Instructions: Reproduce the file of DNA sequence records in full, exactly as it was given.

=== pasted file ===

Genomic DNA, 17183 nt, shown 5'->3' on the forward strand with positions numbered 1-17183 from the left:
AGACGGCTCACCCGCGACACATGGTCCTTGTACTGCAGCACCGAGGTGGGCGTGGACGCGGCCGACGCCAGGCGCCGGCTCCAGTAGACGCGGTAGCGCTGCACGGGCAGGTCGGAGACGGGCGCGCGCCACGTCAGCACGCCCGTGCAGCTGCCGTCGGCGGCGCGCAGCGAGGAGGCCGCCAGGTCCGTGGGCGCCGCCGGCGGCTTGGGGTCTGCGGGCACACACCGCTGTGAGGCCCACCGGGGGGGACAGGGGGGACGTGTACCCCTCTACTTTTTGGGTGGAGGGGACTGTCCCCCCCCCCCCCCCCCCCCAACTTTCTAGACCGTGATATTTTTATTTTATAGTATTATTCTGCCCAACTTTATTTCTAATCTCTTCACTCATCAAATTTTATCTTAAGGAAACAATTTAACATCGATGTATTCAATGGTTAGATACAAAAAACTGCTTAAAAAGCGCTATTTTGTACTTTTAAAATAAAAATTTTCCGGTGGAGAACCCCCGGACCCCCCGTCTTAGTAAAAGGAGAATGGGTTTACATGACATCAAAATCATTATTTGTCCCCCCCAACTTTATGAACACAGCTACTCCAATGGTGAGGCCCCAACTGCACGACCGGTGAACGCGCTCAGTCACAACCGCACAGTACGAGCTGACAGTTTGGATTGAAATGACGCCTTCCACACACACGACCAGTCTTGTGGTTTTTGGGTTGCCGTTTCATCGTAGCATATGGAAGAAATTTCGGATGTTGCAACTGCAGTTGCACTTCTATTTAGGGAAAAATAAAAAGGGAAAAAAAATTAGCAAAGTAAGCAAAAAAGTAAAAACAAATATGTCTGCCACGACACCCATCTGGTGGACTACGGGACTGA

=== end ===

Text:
Genomic DNA, 17183 nt, shown 5'->3' on the forward strand with positions numbered 1-17183 from the left:
AGACGGCTCACCCGCGACACATGGTCCTTGTACTGCAGCACCGAGGTGGGCGTGGACGCGGCCGACGCCAGGCGCCGGCTCCAGTAGACGCGGTAGCGCTGCACGGGCAGGTCGGAGACGGGCGCGCGCCACGTCAGCACGCCCGTGCAGCTGCCGTCGGCGGCGCGCAGCGAGGAGGCCGCCAGGTCCGTGGGCGCCGCCGGCGGCTTGGGGTCTGCGGGCACACACCGCTGTGAGGCCCACCGGGGGGGACAGGGGGGACGTGTACCCCTCTACTTTTTGGGTGGAGGGGACTGTCCCCCCCCCCCCCCCCCCCCAACTTTCTAGACCGTGATATTTTTATTTTATAGTATTATTCTGCCCAACTTTATTTCTAATCTCTTCACTCATCAAATTTTATCTTAAGGAAACAATTTAACATCGATGTATTCAATGGTTAGATACAAAAAACTGCTTAAAAAGCGCTATTTTGTACTTTTAAAATAAAAATTTTCCGGTGGAGAACCCCCGGACCCCCCGTCTTAGTAAAAGGAGAATGGGTTTACATGACATCAAAATCATTATTTGTCCCCCCCAACTTTATGAACACAGCTACTCCAATGGTGAGGCCCCAACTGCACGACCGGTGAACGCGCTCAGTCACAACCGCACAGTACGAGCTGACAGTTTGGATTGAAATGACGCCTTCCACACACACGACCAGTCTTGTGGTTTTTGGGTTGCCGTTTCATCGTAGCATATGGAAGAAATTTCGGATGTTGCAACTGCAGTTGCACTTCTATTTAGGGAAAAATAAAAAGGGAAAAAAAATTAGCAAAGTAAGCAAAAAAGTAAAAACAAATATGTCTGCCACGACACCCATCTGGTGGACTACGGGACTGA